Bubbles are magical! Where do they come from?
All wine produces carbon dioxide as it ferments, so for it to become sparkling, the carbon dioxide created during fermentation must be forced back into the wine under pressure. Winemakers do this by sealing the container that the wine is fermenting in – usually a bottle (méthode champenoise or Champagne method), or on a larger scale in a tank (charmat).
In Australia we have two basic categories of sparkling based on the grape varieties used:
- Those made from Chardonnay, Pinot Noir and Pinot Meunier inspired by the wines made in Champagne. We can’t call them ‘Champagne’ so we tend to just use ‘sparkling wine’.
- Those made with the Prosecco grape and labelled Prosecco, based on the Italian style sparkling wine of the same name. (Nb the official name of the grape is actually Glera, which exists mostly to complicate things!).
Whats all this talk about yeast?
Wines made in the Champagne method have yeast remaining in the bottle after fermentation. If the winemaker chooses to, they can leave the wine in contact with the yeast for around 18 – 45 months. This adds yeasty flavours to the wine which might remind you of pastry, brioche or dough. Some people LOVE these flavours and some really don’t. If you love them, look for 36 months minimum yeast ageing. If you don’t, try less than 18 months, or Prosecco.
Eh..so many French words! Halp!
Even though we can’t call our Aussie sparkling ‘Champagne’ any more, we still like to add a bit of glamour by using French terms on our wine labels:
> ‘Brut’ means ‘dry’, referring to the fact that the wine has little or no residual sugar.
> ‘Cuvee’ means ‘blend’ and is a reference to the idea that the wine is assembled from different parcels, varieties or seasons.
> ‘Non-Vintage or NV’ means that the final wine is a blend of wines from different year. Non-vintage wines are generally more consistent and cheaper than vintage wines.
> ‘Vintage’ will have the year of production on the label – this is generally regarded as the pinnacle of quality and price.
Styles by Flavour
If you like your fizz fresh, energetic and fruity you can’t go past Prosecco. Prosecco normally is made in the charmat method and doesn’t have any yeast ageing influence. You can buy the locally made wines or you can buy Italian made Prosecco also. They vary a bit on the sweetness – but in general are super delicious, affordable and have a superior crowd pleasing ability. Try anything from King Valley – Dalzotto, Brown Brothers, Sam Miranda, Chrismont & Redbank all make excellent examples.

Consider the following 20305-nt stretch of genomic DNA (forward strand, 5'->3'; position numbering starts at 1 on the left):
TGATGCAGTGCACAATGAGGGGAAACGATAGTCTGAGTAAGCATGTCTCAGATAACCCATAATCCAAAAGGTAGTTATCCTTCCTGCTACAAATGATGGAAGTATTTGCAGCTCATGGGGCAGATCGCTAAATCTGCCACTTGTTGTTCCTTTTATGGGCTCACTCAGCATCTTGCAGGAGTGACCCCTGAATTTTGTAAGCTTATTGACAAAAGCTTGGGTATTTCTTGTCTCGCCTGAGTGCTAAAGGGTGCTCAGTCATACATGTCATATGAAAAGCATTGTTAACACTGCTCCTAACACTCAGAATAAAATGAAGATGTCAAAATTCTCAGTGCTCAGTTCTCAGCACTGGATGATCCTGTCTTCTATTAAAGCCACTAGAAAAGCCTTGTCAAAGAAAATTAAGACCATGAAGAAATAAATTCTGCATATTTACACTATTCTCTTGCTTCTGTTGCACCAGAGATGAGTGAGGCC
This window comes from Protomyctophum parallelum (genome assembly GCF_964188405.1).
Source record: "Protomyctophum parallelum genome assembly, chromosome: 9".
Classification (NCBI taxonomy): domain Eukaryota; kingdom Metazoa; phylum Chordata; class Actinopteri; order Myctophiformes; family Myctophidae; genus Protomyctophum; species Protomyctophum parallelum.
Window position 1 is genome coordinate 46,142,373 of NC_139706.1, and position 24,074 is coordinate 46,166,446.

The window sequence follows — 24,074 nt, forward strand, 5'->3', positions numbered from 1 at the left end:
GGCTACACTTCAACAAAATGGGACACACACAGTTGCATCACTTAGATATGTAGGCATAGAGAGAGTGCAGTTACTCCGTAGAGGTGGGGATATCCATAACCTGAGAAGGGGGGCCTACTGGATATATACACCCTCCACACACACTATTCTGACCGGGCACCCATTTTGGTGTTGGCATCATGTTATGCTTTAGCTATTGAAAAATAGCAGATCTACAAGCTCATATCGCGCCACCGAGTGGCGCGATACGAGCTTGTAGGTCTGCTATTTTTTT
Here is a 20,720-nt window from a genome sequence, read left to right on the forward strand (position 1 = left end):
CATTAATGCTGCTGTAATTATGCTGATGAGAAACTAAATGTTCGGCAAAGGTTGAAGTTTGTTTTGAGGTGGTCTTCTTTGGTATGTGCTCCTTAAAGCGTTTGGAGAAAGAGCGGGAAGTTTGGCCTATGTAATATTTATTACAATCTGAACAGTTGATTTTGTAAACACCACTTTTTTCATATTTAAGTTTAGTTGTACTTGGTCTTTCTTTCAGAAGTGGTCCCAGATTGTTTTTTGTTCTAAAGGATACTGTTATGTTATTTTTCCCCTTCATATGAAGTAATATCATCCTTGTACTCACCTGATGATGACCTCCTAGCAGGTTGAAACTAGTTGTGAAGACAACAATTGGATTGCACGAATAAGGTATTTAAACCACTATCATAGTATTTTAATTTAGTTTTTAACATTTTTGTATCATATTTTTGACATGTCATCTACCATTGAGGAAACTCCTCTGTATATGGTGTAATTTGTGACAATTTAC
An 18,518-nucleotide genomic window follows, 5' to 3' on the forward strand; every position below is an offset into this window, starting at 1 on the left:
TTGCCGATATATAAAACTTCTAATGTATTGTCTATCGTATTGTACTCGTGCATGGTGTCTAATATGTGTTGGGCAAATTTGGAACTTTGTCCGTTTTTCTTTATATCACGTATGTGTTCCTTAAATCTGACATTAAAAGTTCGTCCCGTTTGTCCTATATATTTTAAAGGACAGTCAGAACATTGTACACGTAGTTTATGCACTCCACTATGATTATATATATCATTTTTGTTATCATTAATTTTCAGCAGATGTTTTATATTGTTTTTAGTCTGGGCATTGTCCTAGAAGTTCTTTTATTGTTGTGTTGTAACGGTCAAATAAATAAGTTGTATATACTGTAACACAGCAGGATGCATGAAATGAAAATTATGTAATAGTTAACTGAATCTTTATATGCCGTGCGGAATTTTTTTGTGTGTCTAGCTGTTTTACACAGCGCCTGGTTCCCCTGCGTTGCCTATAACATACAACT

Bottle fermented NV normally retails from $25 upwards – made from Chardonnay, Pinot Noir & Meunier blended from different years, these are generally great value. They’re super reliable as most are made by big producers (like Jansz, Brown Brothers, Domaine Chandon, Arras etc) and they have a bit more flavour going on than Prosecco mostly due to the yeast ageing. Depending on the blend they can be super light, fine, floral & citrus (more percentage Chardonnay) or really quite rich and voluptuous (more percentage of Pinot Noir).
Hold on, is there yeast in my fizz?
Nope – but it can be quite an effort to remove it. With the charmat (tank) made wines, removing it is a simple filtering process before bottling. Bottle-fermented wines are trickier: the bottle must be turned upside down so all of the dead yeast settles in the bottle’s neck. The neck is then snap-frozen and opened – and voila, out pops the little plug of yeast solids. This process is called ‘disgorgement’. To replace the volume lost through disgorgement, a little more wine is added to each bottle. This wine contains a specific sugar-to-acid ratio to correct any imbalance in the sparkling wine; it is called a ‘dosage’. Finally, the bottle is sealed again, ready for packaging.
Are flutes still a thing?
Yes. And no. Flutes make you look sexy and elegant, and they help the bubbles to last longer – both very important factors! If you want to get a sense of the full array of flavours in the wine though, you’re best to use a white wine glass. Yes, it will flatten the wine a little, but that means you’ll have more of a chance to get a truer insight into the character of the wine – especially the aromas, which are difficult to recognise out of a flute. If you’re not convinced, pour a taste in a wine glass, and a taste in a flute and decide for yourself.
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